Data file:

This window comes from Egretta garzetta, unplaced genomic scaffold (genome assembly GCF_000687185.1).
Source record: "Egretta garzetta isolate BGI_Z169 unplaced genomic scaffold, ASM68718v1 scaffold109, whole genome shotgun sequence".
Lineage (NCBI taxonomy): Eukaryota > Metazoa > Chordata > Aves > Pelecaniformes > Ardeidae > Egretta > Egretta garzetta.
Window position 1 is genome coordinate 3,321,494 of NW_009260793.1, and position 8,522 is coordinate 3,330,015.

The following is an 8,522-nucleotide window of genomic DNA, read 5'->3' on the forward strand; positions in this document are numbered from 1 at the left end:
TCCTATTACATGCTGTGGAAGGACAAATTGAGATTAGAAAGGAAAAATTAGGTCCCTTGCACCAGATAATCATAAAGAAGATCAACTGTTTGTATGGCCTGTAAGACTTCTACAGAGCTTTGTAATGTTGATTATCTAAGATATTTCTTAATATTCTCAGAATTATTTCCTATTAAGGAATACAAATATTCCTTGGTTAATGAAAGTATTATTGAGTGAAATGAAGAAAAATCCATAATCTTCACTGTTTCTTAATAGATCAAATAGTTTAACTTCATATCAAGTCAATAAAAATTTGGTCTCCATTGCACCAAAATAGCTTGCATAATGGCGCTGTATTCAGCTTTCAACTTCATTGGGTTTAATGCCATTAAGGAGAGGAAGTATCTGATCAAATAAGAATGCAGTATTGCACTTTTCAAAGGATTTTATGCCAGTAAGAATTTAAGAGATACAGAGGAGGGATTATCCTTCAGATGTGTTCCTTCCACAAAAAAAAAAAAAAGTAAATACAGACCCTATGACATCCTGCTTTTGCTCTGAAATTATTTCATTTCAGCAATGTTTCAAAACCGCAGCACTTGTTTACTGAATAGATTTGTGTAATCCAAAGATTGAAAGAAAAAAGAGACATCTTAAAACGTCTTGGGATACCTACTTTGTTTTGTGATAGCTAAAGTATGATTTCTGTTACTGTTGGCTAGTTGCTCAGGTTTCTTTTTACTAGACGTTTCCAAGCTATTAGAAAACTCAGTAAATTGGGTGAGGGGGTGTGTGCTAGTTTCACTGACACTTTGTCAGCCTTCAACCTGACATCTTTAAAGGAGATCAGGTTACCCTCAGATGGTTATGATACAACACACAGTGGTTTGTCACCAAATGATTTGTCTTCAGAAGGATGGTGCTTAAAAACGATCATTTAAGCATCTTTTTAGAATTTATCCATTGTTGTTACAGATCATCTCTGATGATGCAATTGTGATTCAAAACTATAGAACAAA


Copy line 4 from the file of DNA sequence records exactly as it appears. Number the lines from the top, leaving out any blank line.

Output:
Window position 1 is genome coordinate 3,321,494 of NW_009260793.1, and position 8,522 is coordinate 3,330,015.